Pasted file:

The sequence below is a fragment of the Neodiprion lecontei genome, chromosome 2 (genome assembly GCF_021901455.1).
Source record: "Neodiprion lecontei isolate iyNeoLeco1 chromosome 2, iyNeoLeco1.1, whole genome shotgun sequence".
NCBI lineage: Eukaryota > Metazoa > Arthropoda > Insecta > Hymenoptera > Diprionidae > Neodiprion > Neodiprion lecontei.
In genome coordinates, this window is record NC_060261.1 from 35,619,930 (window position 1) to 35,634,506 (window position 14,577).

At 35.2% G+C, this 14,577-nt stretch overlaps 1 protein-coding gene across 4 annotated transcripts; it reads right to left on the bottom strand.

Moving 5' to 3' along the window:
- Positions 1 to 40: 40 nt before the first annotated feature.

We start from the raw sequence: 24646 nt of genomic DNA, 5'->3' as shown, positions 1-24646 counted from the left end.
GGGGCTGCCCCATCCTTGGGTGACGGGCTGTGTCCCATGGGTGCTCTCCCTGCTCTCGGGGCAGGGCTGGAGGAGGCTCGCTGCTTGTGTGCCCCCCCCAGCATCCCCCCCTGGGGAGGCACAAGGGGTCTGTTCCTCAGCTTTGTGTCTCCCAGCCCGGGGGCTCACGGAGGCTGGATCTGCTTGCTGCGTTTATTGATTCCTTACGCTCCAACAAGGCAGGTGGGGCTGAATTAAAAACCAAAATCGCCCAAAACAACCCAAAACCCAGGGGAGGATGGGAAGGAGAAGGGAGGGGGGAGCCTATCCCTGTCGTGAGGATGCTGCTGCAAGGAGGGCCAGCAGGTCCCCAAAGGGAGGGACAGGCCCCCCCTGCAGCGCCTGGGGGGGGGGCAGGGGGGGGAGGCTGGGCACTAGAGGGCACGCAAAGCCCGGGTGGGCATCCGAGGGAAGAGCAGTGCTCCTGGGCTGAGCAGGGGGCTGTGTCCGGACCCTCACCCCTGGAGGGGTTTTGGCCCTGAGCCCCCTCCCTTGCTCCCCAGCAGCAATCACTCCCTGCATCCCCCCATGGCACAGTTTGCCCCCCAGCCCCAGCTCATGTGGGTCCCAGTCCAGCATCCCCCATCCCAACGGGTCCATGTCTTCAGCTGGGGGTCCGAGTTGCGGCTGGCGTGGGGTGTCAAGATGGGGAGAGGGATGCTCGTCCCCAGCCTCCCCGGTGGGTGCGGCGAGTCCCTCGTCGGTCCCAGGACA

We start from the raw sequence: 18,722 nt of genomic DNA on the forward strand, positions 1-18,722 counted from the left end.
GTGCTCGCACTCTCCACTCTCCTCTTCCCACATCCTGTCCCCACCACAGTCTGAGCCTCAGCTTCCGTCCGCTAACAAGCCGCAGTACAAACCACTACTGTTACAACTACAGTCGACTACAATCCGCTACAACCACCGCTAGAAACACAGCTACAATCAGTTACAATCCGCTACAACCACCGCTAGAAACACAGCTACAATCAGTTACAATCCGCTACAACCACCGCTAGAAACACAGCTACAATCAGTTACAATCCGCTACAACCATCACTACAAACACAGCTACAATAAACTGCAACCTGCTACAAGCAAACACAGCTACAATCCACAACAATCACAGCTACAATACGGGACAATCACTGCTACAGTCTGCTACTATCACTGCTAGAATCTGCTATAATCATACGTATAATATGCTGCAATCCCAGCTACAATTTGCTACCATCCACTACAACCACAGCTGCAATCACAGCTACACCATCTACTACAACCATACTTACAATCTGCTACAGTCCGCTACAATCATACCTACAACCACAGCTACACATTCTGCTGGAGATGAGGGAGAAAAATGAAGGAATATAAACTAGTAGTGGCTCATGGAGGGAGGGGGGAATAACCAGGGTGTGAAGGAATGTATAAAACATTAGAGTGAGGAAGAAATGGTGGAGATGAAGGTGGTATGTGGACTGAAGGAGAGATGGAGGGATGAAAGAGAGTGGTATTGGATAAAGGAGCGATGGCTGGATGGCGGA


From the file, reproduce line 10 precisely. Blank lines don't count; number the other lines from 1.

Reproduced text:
We start from the raw sequence: 18,722 nt of genomic DNA on the forward strand, positions 1-18,722 counted from the left end.